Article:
Boomer Retirement Planning: It's Not Just for the Retirees
According to a new survey by Hewitt Associates, a global human resources outsourcing company, U.S. employers are facing a troubling talent shortage, with 25 percent of the workforce nearing or at retirement age. “With the rising tide of boomer retirees, employers will be losing key talent at a time when attracting and retaining skilled workers will be more important than ever,” stated Allen Steinberg, a principal at Hewitt Associates.
Talent means the deep knowledge-base, exceptional skill-level, and heightened leadership capacities that come from decades of experience and learning (Boomers are also the best educated generation).
The good news: Companies are finding that the most effective way to combat such a monumental loss that could take years of time and revenues to repair, is to establish a “phased retirement” program, designed to consciously tap and pass down what Boomers know to those who will take their place.
The bad news: Only 5% of those companies have developed a formal program for it.
Fortunately, creating such a program is both an ultimate cost-savings, and relatively simple to implement. “Working with senior management to determine how phased retirement programs will benefit both employers and employees is an important first step. To create a truly successful program, however, it’s critical that employers understand employees’ perspectives,” said Steinberg.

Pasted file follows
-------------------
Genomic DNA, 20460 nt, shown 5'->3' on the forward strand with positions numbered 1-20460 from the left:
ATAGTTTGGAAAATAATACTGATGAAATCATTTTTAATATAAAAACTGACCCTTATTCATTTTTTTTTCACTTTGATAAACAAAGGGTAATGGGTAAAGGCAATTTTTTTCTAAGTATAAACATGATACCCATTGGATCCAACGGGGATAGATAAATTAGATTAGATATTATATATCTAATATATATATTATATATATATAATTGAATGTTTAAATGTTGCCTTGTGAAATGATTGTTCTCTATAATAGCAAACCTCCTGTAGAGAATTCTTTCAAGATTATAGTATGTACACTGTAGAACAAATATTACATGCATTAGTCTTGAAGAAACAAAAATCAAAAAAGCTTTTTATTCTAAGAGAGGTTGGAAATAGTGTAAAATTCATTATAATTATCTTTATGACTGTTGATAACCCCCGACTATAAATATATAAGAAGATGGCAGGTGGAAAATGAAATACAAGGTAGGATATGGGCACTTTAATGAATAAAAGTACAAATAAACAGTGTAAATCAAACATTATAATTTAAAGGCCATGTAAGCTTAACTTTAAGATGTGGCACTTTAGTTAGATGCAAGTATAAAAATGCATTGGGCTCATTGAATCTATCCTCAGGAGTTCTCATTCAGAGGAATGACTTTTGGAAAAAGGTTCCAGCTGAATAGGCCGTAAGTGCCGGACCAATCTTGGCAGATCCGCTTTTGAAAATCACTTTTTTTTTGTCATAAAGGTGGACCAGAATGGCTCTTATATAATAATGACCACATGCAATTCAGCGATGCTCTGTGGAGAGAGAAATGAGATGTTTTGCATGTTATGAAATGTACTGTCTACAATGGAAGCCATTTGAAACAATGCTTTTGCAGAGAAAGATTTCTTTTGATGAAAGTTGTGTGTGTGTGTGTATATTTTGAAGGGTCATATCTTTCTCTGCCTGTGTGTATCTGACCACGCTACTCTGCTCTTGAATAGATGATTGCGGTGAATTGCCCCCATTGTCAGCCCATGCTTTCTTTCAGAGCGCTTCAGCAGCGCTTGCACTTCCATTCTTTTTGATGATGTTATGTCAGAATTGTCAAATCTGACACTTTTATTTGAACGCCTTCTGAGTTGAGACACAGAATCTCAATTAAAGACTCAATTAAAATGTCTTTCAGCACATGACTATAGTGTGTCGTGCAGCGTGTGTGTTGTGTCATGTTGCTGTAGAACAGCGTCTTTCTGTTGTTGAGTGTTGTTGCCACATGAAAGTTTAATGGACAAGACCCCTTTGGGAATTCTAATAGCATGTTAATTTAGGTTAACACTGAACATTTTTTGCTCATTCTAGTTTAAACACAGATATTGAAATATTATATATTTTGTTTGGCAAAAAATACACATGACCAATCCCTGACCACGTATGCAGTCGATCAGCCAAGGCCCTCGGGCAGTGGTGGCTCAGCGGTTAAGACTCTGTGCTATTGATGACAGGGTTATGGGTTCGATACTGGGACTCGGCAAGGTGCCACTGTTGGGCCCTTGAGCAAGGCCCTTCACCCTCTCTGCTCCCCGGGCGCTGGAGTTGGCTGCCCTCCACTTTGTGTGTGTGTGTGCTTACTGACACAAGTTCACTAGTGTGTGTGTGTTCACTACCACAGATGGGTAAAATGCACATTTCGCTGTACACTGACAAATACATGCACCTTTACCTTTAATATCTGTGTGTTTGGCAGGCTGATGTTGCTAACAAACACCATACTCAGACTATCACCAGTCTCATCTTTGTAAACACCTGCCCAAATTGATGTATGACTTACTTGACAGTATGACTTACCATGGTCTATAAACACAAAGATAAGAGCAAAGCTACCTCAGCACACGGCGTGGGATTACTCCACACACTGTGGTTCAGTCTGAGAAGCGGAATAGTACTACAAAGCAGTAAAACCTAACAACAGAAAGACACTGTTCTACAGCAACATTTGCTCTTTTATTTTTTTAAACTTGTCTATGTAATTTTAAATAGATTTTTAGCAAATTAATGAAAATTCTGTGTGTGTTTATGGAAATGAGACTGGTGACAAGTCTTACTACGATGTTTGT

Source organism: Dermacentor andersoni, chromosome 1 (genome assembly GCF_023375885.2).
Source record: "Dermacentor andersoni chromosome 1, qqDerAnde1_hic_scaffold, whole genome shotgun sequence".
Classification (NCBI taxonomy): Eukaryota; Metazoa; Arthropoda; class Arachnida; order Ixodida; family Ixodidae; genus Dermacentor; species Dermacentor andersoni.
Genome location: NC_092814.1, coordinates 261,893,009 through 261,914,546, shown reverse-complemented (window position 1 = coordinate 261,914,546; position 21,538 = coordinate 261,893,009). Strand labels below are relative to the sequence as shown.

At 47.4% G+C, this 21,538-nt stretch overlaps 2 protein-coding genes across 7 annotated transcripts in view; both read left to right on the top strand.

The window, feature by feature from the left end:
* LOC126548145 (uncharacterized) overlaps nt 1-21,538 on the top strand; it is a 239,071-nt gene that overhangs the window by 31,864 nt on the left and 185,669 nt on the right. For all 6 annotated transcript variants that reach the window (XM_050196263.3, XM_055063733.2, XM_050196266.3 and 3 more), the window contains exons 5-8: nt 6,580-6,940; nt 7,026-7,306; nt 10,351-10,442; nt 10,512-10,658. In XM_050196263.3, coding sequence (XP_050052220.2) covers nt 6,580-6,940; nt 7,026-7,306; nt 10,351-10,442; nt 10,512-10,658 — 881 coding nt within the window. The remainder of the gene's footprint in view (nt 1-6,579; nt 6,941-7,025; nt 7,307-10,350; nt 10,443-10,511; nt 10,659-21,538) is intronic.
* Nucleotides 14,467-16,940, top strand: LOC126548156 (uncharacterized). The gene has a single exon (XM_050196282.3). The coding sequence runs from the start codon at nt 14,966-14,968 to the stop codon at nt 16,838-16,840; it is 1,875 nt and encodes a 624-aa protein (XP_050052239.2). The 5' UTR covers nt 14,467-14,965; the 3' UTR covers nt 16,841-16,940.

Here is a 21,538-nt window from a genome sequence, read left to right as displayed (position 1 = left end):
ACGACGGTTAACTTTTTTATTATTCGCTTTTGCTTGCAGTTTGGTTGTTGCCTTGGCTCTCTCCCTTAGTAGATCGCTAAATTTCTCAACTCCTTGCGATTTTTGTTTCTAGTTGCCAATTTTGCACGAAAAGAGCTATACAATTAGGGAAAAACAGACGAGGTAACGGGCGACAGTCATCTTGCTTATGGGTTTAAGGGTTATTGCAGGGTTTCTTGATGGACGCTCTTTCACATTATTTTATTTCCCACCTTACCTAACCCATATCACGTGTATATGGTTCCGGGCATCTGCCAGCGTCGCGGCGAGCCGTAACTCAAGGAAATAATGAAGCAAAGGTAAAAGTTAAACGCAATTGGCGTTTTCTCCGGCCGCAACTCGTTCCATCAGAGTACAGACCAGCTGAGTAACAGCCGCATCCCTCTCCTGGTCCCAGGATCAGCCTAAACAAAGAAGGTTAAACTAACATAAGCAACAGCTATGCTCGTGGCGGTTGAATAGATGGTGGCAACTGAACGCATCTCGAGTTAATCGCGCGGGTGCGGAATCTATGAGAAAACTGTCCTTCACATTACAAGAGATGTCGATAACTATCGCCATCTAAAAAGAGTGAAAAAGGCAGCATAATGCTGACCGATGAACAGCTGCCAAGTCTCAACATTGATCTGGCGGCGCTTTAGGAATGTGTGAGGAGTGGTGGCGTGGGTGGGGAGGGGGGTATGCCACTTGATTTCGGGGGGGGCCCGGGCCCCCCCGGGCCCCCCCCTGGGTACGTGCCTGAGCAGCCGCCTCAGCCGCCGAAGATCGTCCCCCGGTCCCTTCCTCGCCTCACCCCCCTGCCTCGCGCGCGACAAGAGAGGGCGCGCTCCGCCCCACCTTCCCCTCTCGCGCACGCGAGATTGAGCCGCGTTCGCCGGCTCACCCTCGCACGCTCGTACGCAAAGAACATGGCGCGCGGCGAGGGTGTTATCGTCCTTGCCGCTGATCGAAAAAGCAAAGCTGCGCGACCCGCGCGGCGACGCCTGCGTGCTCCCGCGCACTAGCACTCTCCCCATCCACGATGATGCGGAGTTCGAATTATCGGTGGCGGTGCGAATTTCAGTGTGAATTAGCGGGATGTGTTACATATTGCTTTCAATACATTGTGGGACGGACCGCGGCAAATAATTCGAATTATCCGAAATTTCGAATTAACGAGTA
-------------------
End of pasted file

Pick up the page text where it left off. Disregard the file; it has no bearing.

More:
“Gathering formal input from employees through focus groups or other initiatives will enable companies to design programs that can truly help with retention needs—but do so in a cost efficient way. This is particularly important for employers concerned about workers in specific roles or with specialized skills that represent the greatest risk of loss to the organization.”
According to Terri Benincasa, CEO of Benincasa & Associates Coaching & Consulting, “recognizing and acting on this burgeoning problem must be a priority for any company that would rather be spending its time bringing in new business and keeping customers happy, than spending it catching up with its own loss of key information and skill-sets.”
And although many HR professionals and Business Coaches/Consultants have expertise in program development designed to mitigate a company’s vulnerabilities, there are few who specialize in issues of and about Baby Boomers. When companies seek a professional to lead them into and through a successful phased retirement program, it is important they choose someone who has what Benincasa calls “knowledge and experience in all things Boomer.” That includes an understanding of the growing generation gap between Boomers and Millennials so the program design considers how both generations communicate, learn, and respond best to change initiatives.
“When your desired end result is founded in a cross-generational transfer of information, the people you choose to create and implement your phased retirement program must have a comprehensive understanding of the view from both sets of windows, with a handle on the differences and similarities between the two groups. That way, the latter can be optimized, and utilized to ensure the former doesn’t get in the way of a successful outcome.”